Years ago, Schultz observes, “it was really more about frozen, stadium-type food, with sub-run movies and lower-quality sound and projection—because there were just retreads of older theatres.” Not that there is anything wrong with old theatres, of course. Before receiving the SMG treatment, Spring Valley was the Loews/AMC/Regal Keystone Park 16; see www.cinematour.com/tour/us/5762.html. (Duluth is the result of the conversion of a former Circuit City store shell). “We like taking theatres that haven’t been kept up or have grown tired and giving them a whole new life. It’s just amazing how, with a little love and attention, these theatres can revive themselves and their neighborhoods.”
Back to the restorative powers of libation, Schultz says SMG is governed by a chef-driven concept today. “Instead of having cooks per-se, we actually have chefs at each of our locations. And they are literally in competitions twice a year for cooking up new ideas. That’s how we design the menu, which is all about items that we can do truly well. We just celebrated the 13th anniversary of Thad Kelley, our executive chef,” he enthuses, noting how much cooking has been done since “we started out on the second floor of a movie theatre.” While there is no kitchen at his office, Schultz assures that, as the company evolved, SMG’s headquarters have “always stayed right next to one of our theatres. I am so fanatical about service and the concept itself. The only way that we can learn and continue to innovate is to stay connected to the customer and the brand. We like being on-site…and walk around a lot and listen.”
In addition to his customers and chefs, Brian Schultz gives due credit to several mentors and role models, including his original partner, Martin Massman, “who backed me when I was only 23 years old.” Calling him an “expert in efficiency and systems,” Schultz also cites Norman Brinker, the official father of the casual-dining category with more than 1,500 Chili’s and Maggiano’s restaurants in 32 countries today. “Every time we got together, he would challenge me: ‘You have the ability here to create a new category.’ And ever since, frankly, most of the innovations that Studio Movie Grill first introduced have become over the years the standard for what people are doing in the in-theatre dining segment.” While Schultz finds this both “interesting and rewarding,” to some of his staff it is understandably “frustrating” at times.
On the theatrical side, Schultz takes inspiration from the likes of Teddy Solomon and Stan Durwood, who he credits for being “the true showmen who focused on the customer.” With their legacy in mind, he ventures “a potentially controversial statement: As industries consolidate, a lot of times they can lose their souls as they get much larger. I think that’s another huge differentiator that we have been able to maintain with our culture. We can do a lot of different things because the core values of the company really focus on customer service, high-quality food and the best presentation. Taking the lead position as the innovator of the future of moviegoing is something that we talk about a lot and take very seriously here to make sure that we keep this wonderful experience relevant for years to come.”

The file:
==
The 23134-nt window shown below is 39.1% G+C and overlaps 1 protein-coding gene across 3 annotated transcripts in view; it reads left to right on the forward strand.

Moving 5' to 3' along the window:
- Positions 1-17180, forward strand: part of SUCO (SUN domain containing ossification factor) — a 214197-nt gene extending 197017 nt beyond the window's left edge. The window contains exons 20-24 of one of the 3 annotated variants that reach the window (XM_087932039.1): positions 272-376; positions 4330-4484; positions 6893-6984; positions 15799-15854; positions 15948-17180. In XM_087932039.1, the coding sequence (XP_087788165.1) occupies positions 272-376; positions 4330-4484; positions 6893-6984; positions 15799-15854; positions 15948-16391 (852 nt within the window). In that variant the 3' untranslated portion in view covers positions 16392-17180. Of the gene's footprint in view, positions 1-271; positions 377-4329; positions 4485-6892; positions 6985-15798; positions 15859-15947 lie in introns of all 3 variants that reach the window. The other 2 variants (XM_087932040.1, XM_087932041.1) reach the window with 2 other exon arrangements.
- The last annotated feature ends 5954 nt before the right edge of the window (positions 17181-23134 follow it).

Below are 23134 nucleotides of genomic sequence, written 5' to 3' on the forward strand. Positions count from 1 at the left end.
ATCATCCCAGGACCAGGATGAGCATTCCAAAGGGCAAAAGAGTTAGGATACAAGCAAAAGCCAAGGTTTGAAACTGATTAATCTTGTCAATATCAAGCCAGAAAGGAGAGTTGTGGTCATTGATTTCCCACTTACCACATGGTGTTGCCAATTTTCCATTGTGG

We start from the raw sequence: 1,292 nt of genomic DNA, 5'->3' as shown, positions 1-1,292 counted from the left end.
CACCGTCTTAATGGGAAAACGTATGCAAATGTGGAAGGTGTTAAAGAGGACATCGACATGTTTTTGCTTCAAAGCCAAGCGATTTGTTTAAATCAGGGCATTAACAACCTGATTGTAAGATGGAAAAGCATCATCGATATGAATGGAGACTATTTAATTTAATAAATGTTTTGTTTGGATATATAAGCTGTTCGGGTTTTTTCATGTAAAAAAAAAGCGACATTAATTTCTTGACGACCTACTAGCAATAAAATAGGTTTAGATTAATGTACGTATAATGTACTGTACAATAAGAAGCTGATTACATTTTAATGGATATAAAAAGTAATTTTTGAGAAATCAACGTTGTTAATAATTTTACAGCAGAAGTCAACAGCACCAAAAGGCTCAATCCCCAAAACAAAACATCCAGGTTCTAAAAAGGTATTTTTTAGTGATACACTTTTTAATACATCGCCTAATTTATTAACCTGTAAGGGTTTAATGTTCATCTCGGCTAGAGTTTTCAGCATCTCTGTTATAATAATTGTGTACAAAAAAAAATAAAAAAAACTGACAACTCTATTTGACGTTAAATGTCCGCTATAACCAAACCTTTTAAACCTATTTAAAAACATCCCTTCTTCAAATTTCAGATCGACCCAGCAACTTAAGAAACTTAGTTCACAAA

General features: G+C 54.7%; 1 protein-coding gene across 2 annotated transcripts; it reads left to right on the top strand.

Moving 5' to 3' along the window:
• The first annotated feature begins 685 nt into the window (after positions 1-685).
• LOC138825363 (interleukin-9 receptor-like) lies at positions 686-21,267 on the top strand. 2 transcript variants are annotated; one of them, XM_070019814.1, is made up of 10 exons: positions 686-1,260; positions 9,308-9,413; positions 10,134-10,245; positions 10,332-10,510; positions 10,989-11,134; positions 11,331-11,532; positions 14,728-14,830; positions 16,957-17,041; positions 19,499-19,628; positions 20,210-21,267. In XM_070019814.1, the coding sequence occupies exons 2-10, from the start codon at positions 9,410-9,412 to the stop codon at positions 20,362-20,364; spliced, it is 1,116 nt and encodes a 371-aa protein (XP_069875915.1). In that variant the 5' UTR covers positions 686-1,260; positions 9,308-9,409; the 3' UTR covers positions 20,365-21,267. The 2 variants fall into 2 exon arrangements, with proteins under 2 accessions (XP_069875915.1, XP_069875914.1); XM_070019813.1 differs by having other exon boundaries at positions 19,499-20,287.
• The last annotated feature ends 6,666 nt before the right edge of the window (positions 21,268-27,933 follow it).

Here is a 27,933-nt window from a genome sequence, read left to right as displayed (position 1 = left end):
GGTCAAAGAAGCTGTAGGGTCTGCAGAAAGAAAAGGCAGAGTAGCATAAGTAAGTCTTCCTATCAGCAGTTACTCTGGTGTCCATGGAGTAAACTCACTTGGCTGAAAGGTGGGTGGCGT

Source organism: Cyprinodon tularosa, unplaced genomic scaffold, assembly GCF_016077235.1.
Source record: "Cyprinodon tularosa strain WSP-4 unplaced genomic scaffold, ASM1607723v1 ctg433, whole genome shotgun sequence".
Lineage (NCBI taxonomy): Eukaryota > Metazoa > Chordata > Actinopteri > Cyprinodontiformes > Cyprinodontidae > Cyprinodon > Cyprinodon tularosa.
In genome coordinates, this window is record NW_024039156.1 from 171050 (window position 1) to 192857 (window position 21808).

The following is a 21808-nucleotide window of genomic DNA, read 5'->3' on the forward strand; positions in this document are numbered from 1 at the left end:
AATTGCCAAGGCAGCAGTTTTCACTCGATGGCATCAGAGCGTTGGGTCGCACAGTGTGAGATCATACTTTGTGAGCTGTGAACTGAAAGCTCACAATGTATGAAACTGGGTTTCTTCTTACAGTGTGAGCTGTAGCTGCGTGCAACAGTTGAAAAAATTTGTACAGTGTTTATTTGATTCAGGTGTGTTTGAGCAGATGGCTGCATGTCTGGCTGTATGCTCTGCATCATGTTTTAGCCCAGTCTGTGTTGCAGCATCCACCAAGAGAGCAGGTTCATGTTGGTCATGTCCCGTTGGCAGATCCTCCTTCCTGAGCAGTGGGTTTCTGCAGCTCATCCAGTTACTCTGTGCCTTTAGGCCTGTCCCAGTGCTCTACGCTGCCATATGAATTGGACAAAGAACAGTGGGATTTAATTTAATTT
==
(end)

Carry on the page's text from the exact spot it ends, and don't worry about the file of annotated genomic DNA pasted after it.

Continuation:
Two Cooks in the Tech Kitchen
Since 1997, Studio Movie Grill’s Brian Schultz and Brad Miller of Film-Tech have enjoyed what they call “a customer-focused collaboration,” in comparison to a straightforward vendor-exhibitor relationship. They have worked together for 15 years “to try to create the future of the industry, but always being cognizant to act in the best interest of our customer,” Schultz assures.
Studio Movie Grill utilizes Film-Tech Cinema Systems’ DCS technology with Active NOC services in all of their locations. The system was chosen because of its “truly turnkey operation, requiring absolutely no projection staff whatsoever,” the exhibitor noted. The “industry’s only Active NOC” permits SMG management and staff “to put all of their focus on the restaurant and theatre operations, rather than worrying about the booth. Studio Movie Grill is able to save money in operating costs, both on payroll and energy usage due to the built-in energy management system that Film-Tech provides. All the management has to do is enter their showtimes into the ticketing system and the rest is handled by Film-Tech, including powering on/off the auditoriums each day in an energy-efficient manner, building playlists, obtaining and managing all KDMs, and content management. With Film-Tech’s proactive NOC monitoring, incidents such as a lamp not striking are almost always resolved before the customers even realize there has been a problem. These exclusive and valuable features enable Studio Movie Grill to operate with greater uptime and at a higher level of quality with less cost.”
In addition to the products and manufacturers mentioned in this article, SMG and Film-Tech also deploy Barco projectors and “Dolby’s most advanced 3D and digital technology.” SMG Duluth offers all QSC sound featuring BASIS processors. Throughout the circuit, PlexCall systems are installed, “providing the guest immediate F&B service at the touch of a button” ( see feature on PlexCall here). Schultz also credits Brandt Gully of EFA Partners (Entertainment Financing Advisors) and Jeff Ferry of Goldman Sachs for negotiating the deal that “has allowed us to grow.”
XDuluth on CBS Atlanta http://www.cbsatlanta.com/video?autoStart=true&topVideoCatNo=default&clipId=8089036
Originally published at FilmJournal.com on January 23, 2012